Journal of Emancipation | Spanish

Nation

Marxist Dictionary

Name of the social body generated by the bourgeoisie when it effectively leads the whole of society in a given territory.

From a materialist point of view the nation emerges in parallel to the constitution of a national market and is oriented towards the consolidation of the power of the bourgeoisie through a national state.

The birth of the nation

Before the bourgeois revolution and contrary to the shining hagiography that the bourgeoisie makes of itself, the nation as a social body that constituted a united people was incomprehensible. Absolutist kings had been adding regions to their domains during the ebbs and flows of the seemingly endless European dynastic conflicts, regions which in large part still retained their charters and were strictly divided into classes and groups on legal privileges. These conflicts did not follow any national logic, but rather responded to the infighting between the dynastic houses scattered throughout Europe. Sumptuary laws (restricting the type of clothing and activities in which each class could participate), linguistic variation, and feudalistic festivals continually emphasized the local particularities of the division of power in each local society.

When the death by material and productive suffocation of the old feudal mode, as well as the outlines of a new mode of production based on agrarian “improvement” and mercantilism became evident, the bourgeoisie and the burgeoning agrarian petty bourgeoisie applied themselves to the idea of “constituting” the nation from the “third estate” on the ruins of the old fractured and hierarchical society. The first European constitutions do not only establish the state, they establish the nation. They redraw the maps, create a more or less explicit “civil religion”, establish flag and homeland cults, open the military career to the bourgeoisie and, to a lesser extent, to the petty bourgeoisie and sectors of the artisan trades. The detachments of national guards of the various regions who between 1789 and 1790 declared their loyalty to the French nation did not do so out of divine enlightenment, but because the cult of the nation made a mass of civil servants, military personnel and grantees of the non-nobiliary classes into its priests, something that had never existed before.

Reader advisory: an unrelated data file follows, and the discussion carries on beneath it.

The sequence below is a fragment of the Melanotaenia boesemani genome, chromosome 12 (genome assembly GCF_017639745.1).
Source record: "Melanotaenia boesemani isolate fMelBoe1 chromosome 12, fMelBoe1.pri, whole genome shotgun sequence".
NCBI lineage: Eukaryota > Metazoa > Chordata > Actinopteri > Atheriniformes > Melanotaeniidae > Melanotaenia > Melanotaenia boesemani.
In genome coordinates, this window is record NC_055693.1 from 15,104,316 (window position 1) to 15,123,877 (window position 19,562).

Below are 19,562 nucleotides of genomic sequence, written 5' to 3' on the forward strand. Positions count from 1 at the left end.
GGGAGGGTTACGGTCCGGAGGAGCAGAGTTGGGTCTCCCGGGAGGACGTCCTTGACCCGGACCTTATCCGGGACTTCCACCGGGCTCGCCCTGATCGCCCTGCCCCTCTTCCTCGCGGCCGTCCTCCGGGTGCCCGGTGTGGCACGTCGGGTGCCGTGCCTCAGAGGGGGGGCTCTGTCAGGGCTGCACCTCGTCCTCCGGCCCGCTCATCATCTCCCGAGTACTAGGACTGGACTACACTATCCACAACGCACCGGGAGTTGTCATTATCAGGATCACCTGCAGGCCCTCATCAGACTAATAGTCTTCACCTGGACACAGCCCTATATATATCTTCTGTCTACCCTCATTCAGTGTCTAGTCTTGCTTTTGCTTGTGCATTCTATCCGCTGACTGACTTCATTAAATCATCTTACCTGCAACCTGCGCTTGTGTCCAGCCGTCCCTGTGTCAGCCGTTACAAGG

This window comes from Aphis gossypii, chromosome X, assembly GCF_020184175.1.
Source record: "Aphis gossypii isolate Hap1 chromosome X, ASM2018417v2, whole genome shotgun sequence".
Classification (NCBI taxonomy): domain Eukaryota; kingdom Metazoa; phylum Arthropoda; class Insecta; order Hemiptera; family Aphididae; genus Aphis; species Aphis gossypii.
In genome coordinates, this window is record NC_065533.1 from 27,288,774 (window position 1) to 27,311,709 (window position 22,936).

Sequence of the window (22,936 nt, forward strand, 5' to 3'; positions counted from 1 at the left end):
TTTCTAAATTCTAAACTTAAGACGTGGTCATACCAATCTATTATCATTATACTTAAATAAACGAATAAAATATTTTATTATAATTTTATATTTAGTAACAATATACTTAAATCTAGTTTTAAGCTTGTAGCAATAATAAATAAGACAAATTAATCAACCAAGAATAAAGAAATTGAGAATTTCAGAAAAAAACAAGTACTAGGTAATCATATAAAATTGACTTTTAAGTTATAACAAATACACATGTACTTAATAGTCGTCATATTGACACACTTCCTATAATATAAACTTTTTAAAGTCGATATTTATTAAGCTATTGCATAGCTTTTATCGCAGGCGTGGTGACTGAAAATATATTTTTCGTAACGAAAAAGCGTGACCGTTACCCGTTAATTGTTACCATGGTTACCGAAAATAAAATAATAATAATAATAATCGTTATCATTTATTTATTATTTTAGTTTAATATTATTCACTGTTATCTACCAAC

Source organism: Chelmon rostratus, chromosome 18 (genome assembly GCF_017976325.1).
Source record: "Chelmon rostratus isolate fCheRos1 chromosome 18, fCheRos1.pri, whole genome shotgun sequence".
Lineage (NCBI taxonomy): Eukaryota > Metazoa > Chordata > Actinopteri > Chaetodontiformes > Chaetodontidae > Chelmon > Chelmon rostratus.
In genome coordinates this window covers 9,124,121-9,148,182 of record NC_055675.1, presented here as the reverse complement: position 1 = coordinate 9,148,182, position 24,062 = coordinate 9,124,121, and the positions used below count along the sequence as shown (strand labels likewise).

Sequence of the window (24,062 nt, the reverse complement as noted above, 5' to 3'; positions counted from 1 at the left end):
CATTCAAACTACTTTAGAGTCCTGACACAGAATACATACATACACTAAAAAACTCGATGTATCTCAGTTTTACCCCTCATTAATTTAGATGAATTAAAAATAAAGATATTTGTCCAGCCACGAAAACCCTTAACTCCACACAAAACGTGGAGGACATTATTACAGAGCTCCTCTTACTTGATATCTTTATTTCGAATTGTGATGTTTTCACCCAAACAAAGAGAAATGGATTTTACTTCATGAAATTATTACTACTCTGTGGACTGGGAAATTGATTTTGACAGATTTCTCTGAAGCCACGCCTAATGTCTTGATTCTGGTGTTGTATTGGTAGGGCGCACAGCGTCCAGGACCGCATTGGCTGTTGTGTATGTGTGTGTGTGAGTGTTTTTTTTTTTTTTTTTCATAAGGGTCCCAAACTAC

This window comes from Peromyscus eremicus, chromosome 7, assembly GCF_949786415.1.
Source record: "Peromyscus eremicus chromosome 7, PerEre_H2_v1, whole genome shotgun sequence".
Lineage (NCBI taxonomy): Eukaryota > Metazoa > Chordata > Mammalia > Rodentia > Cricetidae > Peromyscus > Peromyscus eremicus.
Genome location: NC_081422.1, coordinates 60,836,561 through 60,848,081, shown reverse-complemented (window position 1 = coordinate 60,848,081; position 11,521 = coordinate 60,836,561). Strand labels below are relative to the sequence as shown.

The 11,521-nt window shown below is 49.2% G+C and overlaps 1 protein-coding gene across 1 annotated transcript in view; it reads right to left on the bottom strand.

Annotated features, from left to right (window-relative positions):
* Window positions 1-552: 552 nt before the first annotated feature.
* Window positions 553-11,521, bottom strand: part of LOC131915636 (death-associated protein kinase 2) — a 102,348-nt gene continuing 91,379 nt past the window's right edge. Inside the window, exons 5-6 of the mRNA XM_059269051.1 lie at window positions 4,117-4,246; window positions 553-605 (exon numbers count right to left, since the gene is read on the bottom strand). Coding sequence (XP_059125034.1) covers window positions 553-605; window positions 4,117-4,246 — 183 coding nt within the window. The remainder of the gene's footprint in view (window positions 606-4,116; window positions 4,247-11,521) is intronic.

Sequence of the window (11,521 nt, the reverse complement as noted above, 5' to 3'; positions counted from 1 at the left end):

The new liberal state would be the main form of social advancement for the petty bourgeoisie and the main tool to accelerate the accumulation of the new national bourgeoisie. The national “spirit”, which from Herder onwards would claim to be eternal and ancestral, was beginning to emanate strongly from its material reality: the new bourgeois state.